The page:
Even if we like the idea of being pursued by a new partner, I think we can be realistic at this stage of the sexual revolution. There is equality in safe sex. Women can feel empowered by keeping their own stash of condoms handy, and if he refuses to use one at all, stop and think before going any further — remember, this is your health we’re talking about.

Redefining safe sex in midlife

The risk for contracting an STD increases directly with the number of sex partners we have over a lifetime, so we want to choose our partners wisely. They should be worth it — and worthy of us.


You can start protecting yourself from STD’s by making a few smart choices:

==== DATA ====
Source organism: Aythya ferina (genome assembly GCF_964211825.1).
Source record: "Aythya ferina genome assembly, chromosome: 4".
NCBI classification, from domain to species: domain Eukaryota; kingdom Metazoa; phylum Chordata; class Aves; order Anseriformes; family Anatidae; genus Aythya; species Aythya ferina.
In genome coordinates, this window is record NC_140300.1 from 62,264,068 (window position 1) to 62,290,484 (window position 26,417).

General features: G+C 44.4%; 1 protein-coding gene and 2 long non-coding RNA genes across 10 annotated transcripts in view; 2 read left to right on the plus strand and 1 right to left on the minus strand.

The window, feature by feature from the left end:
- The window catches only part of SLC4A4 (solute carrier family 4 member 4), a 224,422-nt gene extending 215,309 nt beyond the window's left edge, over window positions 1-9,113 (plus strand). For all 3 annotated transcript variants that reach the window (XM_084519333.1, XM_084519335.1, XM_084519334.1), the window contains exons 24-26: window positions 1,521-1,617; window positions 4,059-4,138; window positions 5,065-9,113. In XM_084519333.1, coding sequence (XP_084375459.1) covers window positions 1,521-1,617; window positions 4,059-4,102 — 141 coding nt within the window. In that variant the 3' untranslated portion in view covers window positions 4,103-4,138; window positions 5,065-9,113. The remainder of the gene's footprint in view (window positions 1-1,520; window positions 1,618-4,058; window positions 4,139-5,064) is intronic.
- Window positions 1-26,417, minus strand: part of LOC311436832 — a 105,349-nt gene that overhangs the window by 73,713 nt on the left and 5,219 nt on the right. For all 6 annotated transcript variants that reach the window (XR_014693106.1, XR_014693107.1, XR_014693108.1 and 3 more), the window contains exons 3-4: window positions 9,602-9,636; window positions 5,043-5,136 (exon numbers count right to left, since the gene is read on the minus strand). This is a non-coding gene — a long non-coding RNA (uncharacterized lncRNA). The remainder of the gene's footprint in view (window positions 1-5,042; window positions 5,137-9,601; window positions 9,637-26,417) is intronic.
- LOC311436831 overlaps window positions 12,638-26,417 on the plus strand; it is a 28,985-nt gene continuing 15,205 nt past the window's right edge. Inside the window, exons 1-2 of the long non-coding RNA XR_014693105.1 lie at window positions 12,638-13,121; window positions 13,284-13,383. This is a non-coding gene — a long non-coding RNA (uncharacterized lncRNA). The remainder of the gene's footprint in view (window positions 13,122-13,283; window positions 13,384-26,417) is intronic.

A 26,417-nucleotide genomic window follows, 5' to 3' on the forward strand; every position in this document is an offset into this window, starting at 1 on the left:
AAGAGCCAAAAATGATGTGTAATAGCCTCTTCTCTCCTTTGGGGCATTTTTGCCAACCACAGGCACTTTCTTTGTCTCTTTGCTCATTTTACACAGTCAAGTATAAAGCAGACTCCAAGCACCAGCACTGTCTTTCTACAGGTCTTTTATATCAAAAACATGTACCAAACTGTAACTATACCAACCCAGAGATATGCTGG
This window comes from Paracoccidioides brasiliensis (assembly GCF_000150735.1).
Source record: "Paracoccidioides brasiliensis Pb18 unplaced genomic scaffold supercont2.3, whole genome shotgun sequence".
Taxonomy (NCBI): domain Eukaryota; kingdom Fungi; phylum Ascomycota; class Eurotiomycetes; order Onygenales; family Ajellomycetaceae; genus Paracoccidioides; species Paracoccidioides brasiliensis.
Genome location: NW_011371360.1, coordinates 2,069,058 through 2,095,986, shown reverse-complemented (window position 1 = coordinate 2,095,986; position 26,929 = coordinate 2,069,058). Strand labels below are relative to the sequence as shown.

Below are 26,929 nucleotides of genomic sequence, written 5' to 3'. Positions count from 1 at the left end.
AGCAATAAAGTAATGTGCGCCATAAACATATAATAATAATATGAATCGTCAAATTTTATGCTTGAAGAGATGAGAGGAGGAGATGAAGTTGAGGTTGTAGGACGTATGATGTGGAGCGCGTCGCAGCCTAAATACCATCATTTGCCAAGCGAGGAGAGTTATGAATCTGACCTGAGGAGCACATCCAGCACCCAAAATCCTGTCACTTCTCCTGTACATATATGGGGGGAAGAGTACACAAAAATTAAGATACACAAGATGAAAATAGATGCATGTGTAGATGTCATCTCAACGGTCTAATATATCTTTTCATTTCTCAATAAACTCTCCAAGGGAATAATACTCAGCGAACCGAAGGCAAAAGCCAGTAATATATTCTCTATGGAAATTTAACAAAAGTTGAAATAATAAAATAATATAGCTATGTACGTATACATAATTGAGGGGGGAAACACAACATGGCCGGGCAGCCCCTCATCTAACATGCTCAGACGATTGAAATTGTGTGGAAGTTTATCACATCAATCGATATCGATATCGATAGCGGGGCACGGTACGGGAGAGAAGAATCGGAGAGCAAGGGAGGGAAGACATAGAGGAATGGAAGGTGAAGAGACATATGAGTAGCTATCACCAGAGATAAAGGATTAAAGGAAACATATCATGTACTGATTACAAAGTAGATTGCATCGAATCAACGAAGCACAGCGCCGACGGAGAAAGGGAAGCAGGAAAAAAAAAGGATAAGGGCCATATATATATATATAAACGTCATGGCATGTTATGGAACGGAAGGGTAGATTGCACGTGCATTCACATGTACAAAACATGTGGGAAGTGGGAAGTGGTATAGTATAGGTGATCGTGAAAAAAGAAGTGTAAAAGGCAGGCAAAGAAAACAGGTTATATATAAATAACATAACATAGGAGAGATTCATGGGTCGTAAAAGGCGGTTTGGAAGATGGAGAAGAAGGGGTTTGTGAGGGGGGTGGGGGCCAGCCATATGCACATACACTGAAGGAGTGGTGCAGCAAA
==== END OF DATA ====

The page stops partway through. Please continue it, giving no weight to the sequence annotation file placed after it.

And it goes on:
• Choose a partner you can communicate with.
  • Get tested — and retested if necessary.
  • Choose a strategy for safe sex.
  • Strengthen your immune system.
  • Keep your vagina healthy.

Most of us recognize that nothing is totally risk-free other than abstinence, and even abstinence will not protect us from every kind of sexual infection. Barrier methods like condoms to prevent exposure to bodily fluids can be a great step to reduce risks. This is ideal when new partners are on the horizon and you’re not sure yet if he is “Mr. Right” or just “Mr. Right-Now.”

And remember that there’s a risk of contracting an STD at any point in your life for any sexually active woman, regardless of her age, sexual orientation, or if it’s been awhile since she was a part of “the dating scene.” Even married women and women in monogamous relationships should come in for screening.